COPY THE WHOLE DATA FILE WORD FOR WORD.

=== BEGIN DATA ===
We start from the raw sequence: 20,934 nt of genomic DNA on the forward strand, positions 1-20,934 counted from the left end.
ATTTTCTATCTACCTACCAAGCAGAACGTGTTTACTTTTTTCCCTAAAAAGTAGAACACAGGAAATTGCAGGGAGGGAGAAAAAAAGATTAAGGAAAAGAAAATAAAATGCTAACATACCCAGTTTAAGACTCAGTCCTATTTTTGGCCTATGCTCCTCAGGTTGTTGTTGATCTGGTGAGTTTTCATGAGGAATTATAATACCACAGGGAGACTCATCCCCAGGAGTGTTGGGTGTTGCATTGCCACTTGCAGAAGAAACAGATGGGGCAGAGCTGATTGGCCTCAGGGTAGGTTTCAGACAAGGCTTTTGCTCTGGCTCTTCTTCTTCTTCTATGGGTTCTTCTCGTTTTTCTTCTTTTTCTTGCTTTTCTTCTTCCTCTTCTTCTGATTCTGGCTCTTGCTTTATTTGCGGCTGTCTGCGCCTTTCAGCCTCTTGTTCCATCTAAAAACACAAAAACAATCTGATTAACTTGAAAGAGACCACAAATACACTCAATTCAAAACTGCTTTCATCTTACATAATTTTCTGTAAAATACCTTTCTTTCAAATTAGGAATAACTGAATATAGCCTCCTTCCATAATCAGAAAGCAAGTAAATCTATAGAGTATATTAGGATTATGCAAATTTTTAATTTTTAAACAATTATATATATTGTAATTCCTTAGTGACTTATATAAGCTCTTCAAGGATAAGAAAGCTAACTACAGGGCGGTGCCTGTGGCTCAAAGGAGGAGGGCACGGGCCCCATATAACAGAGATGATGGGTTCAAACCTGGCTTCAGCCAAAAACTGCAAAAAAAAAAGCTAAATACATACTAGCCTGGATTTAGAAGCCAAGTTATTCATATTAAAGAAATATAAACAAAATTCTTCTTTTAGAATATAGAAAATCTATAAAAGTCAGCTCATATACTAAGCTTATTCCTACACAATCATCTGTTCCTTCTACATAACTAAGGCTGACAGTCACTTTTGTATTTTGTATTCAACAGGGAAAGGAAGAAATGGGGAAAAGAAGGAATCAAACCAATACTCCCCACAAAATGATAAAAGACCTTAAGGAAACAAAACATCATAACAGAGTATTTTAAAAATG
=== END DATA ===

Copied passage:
We start from the raw sequence: 20,934 nt of genomic DNA on the forward strand, positions 1-20,934 counted from the left end.
ATTTTCTATCTACCTACCAAGCAGAACGTGTTTACTTTTTTCCCTAAAAAGTAGAACACAGGAAATTGCAGGGAGGGAGAAAAAAAGATTAAGGAAAAGAAAATAAAATGCTAACATACCCAGTTTAAGACTCAGTCCTATTTTTGGCCTATGCTCCTCAGGTTGTTGTTGATCTGGTGAGTTTTCATGAGGAATTATAATACCACAGGGAGACTCATCCCCAGGAGTGTTGGGTGTTGCATTGCCACTTGCAGAAGAAACAGATGGGGCAGAGCTGATTGGCCTCAGGGTAGGTTTCAGACAAGGCTTTTGCTCTGGCTCTTCTTCTTCTTCTATGGGTTCTTCTCGTTTTTCTTCTTTTTCTTGCTTTTCTTCTTCCTCTTCTTCTGATTCTGGCTCTTGCTTTATTTGCGGCTGTCTGCGCCTTTCAGCCTCTTGTTCCATCTAAAAACACAAAAACAATCTGATTAACTTGAAAGAGACCACAAATACACTCAATTCAAAACTGCTTTCATCTTACATAATTTTCTGTAAAATACCTTTCTTTCAAATTAGGAATAACTGAATATAGCCTCCTTCCATAATCAGAAAGCAAGTAAATCTATAGAGTATATTAGGATTATGCAAATTTTTAATTTTTAAACAATTATATATATTGTAATTCCTTAGTGACTTATATAAGCTCTTCAAGGATAAGAAAGCTAACTACAGGGCGGTGCCTGTGGCTCAAAGGAGGAGGGCACGGGCCCCATATAACAGAGATGATGGGTTCAAACCTGGCTTCAGCCAAAAACTGCAAAAAAAAAAGCTAAATACATACTAGCCTGGATTTAGAAGCCAAGTTATTCATATTAAAGAAATATAAACAAAATTCTTCTTTTAGAATATAGAAAATCTATAAAAGTCAGCTCATATACTAAGCTTATTCCTACACAATCATCTGTTCCTTCTACATAACTAAGGCTGACAGTCACTTTTGTATTTTGTATTCAACAGGGAAAGGAAGAAATGGGGAAAAGAAGGAATCAAACCAATACTCCCCACAAAATGATAAAAGACCTTAAGGAAACAAAACATCATAACAGAGTATTTTAAAAATG